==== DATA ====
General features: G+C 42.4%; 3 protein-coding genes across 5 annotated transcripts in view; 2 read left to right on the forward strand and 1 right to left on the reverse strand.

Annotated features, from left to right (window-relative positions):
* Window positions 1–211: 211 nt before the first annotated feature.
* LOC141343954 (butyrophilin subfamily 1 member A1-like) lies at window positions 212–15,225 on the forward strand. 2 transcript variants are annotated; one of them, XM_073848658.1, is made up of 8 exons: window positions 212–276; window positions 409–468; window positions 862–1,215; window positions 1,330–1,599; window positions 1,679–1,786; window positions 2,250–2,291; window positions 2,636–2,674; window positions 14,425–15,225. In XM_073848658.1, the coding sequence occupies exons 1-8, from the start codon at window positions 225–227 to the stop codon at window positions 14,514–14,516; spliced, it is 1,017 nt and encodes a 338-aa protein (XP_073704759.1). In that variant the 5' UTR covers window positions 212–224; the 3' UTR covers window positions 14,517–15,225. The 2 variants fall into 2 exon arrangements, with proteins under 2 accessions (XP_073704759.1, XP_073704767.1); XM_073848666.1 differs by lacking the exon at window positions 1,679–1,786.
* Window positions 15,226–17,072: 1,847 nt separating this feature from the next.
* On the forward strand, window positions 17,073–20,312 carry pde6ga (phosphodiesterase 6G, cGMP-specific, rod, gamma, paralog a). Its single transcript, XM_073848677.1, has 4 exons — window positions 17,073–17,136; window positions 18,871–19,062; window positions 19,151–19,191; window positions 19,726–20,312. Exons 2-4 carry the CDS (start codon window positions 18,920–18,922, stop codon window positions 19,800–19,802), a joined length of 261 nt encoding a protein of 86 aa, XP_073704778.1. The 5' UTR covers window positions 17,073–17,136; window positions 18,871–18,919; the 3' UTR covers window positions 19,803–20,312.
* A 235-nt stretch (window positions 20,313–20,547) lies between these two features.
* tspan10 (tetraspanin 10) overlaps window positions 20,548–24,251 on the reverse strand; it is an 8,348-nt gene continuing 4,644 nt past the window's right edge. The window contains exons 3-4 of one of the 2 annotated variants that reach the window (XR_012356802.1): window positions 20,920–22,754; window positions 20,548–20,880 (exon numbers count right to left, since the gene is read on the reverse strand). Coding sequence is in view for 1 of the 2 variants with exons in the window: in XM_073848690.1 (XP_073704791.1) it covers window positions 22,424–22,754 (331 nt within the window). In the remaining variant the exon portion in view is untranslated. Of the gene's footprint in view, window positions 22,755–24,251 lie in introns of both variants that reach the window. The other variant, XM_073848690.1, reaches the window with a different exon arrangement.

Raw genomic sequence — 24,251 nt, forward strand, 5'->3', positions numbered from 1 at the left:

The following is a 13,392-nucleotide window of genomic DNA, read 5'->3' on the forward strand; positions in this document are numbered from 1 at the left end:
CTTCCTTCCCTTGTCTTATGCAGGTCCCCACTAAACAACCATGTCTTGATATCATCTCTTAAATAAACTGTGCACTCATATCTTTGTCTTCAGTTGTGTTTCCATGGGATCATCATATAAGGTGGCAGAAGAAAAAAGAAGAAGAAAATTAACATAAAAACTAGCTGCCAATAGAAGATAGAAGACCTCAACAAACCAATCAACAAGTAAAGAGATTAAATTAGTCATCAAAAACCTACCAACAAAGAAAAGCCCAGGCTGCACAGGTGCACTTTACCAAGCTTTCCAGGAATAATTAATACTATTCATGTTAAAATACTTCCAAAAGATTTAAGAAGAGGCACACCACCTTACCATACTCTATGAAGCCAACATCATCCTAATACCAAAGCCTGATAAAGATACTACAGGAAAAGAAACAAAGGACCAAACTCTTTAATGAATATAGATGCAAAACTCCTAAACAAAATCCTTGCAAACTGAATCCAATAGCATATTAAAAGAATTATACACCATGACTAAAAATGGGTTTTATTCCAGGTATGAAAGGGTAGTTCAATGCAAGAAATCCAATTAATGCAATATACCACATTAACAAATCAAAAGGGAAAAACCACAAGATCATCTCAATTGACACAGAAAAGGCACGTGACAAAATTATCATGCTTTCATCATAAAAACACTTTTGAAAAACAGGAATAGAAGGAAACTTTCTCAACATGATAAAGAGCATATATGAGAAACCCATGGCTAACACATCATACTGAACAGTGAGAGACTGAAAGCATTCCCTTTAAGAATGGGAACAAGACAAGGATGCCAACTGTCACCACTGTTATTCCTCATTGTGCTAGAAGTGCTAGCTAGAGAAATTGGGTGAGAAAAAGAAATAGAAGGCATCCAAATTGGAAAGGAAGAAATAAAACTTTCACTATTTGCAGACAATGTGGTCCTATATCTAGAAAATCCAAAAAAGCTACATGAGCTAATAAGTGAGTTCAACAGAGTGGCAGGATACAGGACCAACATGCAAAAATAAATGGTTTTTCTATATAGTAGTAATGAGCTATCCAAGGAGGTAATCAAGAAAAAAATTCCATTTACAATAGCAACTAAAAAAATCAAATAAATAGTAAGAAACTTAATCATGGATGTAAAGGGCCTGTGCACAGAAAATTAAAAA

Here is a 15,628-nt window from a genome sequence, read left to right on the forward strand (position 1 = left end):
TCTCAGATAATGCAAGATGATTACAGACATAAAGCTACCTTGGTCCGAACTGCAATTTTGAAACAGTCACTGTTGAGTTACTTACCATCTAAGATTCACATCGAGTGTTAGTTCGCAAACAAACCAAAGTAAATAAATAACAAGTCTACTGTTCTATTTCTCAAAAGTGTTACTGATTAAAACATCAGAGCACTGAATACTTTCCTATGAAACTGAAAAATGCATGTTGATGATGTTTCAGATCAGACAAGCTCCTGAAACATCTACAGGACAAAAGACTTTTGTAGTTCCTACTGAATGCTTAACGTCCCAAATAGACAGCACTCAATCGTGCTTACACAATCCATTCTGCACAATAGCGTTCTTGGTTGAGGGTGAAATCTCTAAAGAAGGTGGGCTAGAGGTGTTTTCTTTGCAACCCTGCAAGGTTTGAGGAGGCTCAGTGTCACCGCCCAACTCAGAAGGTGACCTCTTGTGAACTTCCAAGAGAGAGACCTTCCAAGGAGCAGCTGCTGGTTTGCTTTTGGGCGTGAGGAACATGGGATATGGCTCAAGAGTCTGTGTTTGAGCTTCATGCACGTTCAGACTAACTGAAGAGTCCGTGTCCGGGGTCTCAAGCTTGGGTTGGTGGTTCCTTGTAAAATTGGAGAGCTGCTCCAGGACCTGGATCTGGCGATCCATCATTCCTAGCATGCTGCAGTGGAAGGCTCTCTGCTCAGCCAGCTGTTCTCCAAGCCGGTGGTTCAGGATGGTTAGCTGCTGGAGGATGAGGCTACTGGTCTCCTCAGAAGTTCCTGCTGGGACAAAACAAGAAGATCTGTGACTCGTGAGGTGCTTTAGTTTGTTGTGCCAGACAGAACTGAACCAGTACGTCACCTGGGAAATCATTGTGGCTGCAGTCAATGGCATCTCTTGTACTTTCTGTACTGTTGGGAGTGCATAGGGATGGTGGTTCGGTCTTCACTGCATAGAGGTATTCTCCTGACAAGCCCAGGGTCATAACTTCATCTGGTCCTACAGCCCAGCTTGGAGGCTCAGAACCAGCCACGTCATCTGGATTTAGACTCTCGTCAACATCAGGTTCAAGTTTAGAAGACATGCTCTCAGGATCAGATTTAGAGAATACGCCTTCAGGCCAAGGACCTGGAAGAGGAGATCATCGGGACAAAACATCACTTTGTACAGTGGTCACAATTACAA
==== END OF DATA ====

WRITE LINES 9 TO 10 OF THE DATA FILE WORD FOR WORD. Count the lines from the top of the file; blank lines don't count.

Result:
Raw genomic sequence — 24,251 nt, forward strand, 5'->3', positions numbered from 1 at the left:

The following is a 13,392-nucleotide window of genomic DNA, read 5'->3' on the forward strand; positions in this document are numbered from 1 at the left end: